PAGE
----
Some background info on these two companies
They were created by the Federal National Mortgage Association in the 1930’s to help speed up the home ownership process by buying mortgagees from banks. Banks would normally sell a mortgage and then put it on their books, this means that each time they did so, a certain amount of capital was tied up and this limited the number of mortgages they could issue. Now they could simply issue a mortgage and sell it to Freddie or Fannie and as a result banks could issue almost as many mortgages as they could sell.
Although they are private companies, they are government sponsored enterprises established by federal law. As GSE’s they received special privileges, the main one being that if they were threatened with failure, the federal government would come to their rescue. This gave them the best of both worlds; profits are privatised but losses are socialized. This guarantee basically encourages immoral and unconscionable behaviour because there is no downside; the downside becomes the government’s problem, which in turn becomes the tax payer’s problem.
Now let’s examine if they really helped the public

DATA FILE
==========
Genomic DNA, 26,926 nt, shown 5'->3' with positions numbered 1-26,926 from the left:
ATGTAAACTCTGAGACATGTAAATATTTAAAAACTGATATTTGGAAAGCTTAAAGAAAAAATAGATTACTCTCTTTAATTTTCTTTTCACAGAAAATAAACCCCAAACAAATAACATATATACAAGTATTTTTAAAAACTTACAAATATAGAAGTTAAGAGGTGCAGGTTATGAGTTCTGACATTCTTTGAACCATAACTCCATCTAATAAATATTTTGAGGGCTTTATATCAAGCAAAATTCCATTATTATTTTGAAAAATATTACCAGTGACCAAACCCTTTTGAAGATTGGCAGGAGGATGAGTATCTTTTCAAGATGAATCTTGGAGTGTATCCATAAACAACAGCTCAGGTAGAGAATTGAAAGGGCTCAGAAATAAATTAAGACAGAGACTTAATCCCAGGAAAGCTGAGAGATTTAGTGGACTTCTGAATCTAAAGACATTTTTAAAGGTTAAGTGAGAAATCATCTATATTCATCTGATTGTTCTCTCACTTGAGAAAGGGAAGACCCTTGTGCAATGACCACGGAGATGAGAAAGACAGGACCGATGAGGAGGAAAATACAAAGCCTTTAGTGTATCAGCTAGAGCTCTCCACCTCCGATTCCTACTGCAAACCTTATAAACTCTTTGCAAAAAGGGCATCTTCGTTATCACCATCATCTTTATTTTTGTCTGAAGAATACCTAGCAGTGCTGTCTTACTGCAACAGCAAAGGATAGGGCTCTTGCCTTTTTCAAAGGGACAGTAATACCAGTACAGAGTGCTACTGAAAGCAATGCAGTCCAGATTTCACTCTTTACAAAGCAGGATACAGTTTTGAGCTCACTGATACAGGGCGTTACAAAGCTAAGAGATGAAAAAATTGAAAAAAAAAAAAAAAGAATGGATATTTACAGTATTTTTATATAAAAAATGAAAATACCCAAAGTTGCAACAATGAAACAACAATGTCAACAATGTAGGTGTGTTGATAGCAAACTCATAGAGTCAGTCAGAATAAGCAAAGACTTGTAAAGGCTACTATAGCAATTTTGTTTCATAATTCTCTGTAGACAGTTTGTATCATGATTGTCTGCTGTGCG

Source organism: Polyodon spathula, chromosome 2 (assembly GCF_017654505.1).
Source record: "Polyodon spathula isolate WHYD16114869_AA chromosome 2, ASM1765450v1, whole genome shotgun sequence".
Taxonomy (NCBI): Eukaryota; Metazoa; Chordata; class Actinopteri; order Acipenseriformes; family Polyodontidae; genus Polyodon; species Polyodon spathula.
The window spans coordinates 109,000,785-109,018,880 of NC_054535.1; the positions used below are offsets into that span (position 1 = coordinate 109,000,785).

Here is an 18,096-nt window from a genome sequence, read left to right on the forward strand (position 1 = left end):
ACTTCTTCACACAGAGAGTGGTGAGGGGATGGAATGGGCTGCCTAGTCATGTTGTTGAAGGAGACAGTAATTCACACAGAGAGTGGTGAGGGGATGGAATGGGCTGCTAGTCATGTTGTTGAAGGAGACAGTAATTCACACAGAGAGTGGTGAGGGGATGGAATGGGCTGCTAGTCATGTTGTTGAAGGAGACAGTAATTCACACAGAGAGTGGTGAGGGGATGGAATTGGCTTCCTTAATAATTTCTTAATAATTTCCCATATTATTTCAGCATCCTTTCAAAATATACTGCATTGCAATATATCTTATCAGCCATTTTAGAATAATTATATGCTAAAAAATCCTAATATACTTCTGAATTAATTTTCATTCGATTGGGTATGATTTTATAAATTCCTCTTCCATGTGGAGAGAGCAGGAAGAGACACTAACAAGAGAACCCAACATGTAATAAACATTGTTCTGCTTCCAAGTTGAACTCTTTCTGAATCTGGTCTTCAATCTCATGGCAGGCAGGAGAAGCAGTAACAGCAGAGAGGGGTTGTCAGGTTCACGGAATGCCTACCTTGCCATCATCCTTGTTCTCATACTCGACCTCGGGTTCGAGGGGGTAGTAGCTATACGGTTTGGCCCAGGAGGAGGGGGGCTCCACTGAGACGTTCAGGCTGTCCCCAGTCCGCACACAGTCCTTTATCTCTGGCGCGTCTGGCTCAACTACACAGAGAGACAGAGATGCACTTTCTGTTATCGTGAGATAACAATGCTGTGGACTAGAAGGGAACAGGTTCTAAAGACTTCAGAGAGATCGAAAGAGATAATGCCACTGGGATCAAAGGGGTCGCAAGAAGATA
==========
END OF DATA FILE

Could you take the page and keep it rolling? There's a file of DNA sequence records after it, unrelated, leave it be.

Freddie Mac lost 50 billion last year but has now come begging to the government for another 31.8 billion and this comes on top of the 13.8 billion Freddie asked for last year. The government has pledged a massive 200 billion line of credit to support this disaster and based on all the talk so far, they would probably offer even more if Freddie ever needed it.
If we weigh the cost to the taxpayer and the so called savings these two mortgage giants provided, one finds that they failed miserably and have really provided no benefit at all. How can this be? The so called benefits from offering lower mortgage rates has been offset by the cost of all the money taxpayers have poured into these two companies. . They had access to money at a lower rate than private companies and could in turn pass these savings to the consumer; lenders provided them with lower rates because their survival was guaranteed by the Federal government. Based on the amount of money they have already asked for and the future amounts they will need to continue functioning, it is estimated that by the end of the year they will become net losers. In other words, they would have moved from providing some value to providing none at all.